Nearly every consumer in the world has access to mobile telephony. Now that the markets have matured, consumers can choose between three, four or sometimes even more operators.
After years of prosperity and aggressive pricing policies geared at acquiring new subscribers, many operators have changed their plans, ceasing expensive acquisition campaigns and instead focusing on retaining high-spending users.
With these changes, new mobile virtual network operators (MVNOs) are emerging, mainly in Europe and North America.
MVNO business model
There is actually not just one business model but several. However, two principles remain: an MVNO has an agreement with an existing mobile operator and an MVNO owns the relationship with the customer.
The MVNO business model is highly elastic. At one extreme, the MVNO will only be responsible for marketing, sales and distribution. At the other, this role can be extended to ownership of network equipment connected to a foreign mobile network.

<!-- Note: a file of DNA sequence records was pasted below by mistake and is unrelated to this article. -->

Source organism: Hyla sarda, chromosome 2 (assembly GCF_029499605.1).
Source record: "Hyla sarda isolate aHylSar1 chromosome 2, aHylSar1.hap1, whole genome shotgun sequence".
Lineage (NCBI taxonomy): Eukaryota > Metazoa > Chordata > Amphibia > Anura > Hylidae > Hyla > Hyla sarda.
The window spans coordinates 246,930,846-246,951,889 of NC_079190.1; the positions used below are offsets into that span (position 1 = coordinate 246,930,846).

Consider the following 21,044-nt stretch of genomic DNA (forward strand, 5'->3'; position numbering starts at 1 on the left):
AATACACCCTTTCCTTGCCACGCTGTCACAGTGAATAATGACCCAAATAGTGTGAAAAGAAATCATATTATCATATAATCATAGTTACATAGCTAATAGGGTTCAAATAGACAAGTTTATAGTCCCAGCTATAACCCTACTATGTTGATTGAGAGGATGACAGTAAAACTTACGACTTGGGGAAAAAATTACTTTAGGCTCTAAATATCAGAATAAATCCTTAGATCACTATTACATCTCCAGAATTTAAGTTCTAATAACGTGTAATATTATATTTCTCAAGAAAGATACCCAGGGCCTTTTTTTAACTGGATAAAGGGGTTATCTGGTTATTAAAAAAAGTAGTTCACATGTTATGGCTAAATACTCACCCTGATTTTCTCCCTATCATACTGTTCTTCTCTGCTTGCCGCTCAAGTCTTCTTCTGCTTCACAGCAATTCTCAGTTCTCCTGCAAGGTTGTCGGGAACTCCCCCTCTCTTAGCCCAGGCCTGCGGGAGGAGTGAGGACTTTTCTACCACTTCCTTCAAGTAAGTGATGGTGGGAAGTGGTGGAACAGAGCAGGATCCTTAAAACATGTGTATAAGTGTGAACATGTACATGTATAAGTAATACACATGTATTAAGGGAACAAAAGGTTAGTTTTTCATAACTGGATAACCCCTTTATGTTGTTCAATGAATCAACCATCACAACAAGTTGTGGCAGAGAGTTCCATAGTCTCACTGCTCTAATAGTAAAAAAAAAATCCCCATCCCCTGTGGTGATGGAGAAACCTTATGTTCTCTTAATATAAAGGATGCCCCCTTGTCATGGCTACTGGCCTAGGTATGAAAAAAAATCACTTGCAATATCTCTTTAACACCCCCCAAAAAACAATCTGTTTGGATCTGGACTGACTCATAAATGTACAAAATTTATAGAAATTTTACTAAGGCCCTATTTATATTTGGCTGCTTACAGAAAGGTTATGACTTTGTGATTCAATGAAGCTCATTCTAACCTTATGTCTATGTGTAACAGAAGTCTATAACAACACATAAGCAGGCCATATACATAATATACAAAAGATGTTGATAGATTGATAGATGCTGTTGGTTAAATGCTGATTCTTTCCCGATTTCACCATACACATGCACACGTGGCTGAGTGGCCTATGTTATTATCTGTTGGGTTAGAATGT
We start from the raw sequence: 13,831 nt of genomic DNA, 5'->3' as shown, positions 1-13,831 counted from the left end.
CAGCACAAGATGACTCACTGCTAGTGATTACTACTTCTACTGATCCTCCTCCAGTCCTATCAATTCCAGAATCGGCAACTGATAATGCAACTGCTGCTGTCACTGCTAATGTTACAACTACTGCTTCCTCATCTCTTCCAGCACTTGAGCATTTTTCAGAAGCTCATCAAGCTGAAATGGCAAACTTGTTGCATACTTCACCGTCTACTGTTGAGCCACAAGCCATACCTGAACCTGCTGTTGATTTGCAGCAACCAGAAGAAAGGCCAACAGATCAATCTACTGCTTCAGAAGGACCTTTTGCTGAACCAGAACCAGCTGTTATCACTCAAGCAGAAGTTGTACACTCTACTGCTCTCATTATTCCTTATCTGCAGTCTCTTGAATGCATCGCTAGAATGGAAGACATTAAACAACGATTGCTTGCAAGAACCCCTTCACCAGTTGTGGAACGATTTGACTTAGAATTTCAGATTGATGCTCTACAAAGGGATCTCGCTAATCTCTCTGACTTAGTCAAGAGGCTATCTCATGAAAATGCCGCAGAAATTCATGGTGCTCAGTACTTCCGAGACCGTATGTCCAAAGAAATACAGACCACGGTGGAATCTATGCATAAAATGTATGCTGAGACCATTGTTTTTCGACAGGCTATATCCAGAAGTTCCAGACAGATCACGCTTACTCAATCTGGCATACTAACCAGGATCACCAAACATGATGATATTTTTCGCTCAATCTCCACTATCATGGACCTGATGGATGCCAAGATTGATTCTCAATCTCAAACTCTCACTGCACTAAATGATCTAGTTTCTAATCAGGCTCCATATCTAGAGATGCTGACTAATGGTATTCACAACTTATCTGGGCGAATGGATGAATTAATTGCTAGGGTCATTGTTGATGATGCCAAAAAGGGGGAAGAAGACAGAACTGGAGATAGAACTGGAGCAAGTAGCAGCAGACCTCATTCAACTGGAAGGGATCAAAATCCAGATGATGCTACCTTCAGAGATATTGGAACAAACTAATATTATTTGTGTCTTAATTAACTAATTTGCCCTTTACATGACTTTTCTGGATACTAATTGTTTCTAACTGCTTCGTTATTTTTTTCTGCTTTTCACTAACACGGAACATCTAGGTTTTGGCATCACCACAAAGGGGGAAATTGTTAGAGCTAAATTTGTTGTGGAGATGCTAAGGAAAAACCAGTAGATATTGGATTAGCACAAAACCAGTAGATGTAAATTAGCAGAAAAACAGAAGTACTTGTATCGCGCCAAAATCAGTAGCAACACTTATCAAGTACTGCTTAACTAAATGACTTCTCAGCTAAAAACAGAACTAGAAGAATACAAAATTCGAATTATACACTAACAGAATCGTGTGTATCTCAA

Based on this model, several categories of MVNOs have emerged.
The "no-frills" operator offers cheap call rates with a very simple service, often limited to voice and SMS. Examples of these are Telmore in Denmark, Tchibo in Germany and Tesco in the UK.
"Community" MVNOs are designed for specific communities such as expatriates. By their nature, the services they offer are typically operated in foreign languages and international call rates are cheaper. Operators using this business model include Ay Yildiz for the Turkish community in Germany and Movida Cellular for the Spanish community in the US.
There are also "white label" operators that are similar to no-frills, but generally offered by mobile operators under a new brand so that their existing customer base is not affected by drastic price reductions.
"Content"-driven MVNOs offer specific content such as sport statistics, video, pictures or music together with mobile telephony. One example is Disney Mobile in the US, with offers targeted at families with Disney content.